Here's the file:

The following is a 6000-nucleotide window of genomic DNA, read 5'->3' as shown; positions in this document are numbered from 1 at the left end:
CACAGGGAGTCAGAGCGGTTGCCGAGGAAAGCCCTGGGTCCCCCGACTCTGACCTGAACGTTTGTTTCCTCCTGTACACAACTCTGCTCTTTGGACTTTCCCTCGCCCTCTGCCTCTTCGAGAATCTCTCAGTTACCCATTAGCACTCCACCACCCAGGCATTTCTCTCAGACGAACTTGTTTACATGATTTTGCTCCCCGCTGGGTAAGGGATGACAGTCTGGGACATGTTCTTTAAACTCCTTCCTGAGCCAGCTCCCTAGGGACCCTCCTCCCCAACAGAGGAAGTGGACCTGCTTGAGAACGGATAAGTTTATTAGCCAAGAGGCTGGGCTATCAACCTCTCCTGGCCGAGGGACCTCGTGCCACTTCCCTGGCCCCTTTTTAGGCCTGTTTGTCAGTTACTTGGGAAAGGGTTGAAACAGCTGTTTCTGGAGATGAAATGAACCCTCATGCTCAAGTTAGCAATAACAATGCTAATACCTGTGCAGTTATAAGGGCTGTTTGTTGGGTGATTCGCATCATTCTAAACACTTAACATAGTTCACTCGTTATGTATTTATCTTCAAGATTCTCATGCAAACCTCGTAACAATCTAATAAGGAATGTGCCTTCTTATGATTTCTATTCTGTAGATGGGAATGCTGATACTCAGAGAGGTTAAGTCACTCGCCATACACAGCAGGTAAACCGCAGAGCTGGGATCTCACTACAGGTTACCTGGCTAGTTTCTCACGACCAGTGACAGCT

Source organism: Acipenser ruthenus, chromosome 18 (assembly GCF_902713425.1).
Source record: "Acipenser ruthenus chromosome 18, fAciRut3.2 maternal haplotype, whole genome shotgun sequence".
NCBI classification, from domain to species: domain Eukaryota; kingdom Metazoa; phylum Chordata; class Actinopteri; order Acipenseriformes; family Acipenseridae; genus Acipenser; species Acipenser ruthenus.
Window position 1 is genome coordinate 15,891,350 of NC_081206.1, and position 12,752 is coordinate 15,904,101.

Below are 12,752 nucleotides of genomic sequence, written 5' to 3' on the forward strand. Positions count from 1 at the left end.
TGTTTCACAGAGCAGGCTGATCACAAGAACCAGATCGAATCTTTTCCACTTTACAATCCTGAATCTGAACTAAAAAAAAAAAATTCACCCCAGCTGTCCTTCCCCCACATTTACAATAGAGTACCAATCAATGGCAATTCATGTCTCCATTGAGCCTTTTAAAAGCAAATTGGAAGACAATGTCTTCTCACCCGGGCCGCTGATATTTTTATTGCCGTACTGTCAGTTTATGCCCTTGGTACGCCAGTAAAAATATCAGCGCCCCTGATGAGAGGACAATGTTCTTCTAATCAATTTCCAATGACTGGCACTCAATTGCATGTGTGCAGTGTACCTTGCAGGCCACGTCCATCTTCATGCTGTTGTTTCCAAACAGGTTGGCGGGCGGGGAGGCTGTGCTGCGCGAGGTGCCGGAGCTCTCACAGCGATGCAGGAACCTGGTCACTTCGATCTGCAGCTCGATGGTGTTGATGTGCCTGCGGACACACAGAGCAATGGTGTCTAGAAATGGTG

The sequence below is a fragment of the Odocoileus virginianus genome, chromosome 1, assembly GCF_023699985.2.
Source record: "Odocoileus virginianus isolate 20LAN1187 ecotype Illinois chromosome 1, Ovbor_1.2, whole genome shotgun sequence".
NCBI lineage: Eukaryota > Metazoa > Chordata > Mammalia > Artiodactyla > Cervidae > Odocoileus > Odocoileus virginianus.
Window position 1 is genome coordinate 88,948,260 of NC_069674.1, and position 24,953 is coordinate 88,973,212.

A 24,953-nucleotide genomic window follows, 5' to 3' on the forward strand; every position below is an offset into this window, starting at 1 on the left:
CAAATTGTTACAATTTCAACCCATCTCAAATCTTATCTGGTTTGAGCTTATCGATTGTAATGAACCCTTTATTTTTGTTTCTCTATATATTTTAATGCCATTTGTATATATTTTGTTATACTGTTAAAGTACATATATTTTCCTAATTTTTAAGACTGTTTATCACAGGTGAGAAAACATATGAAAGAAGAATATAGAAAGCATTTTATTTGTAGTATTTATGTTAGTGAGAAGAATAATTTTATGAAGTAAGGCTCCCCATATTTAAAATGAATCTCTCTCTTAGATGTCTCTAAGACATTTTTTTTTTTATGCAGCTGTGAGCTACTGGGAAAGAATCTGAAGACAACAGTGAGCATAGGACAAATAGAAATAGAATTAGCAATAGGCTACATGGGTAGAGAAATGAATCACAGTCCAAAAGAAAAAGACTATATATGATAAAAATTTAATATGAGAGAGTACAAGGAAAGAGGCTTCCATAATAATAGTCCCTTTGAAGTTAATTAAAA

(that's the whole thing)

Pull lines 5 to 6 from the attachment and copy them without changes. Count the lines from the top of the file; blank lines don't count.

NCBI classification, from domain to species: domain Eukaryota; kingdom Metazoa; phylum Chordata; class Actinopteri; order Acipenseriformes; family Acipenseridae; genus Acipenser; species Acipenser ruthenus.
Window position 1 is genome coordinate 15,891,350 of NC_081206.1, and position 12,752 is coordinate 15,904,101.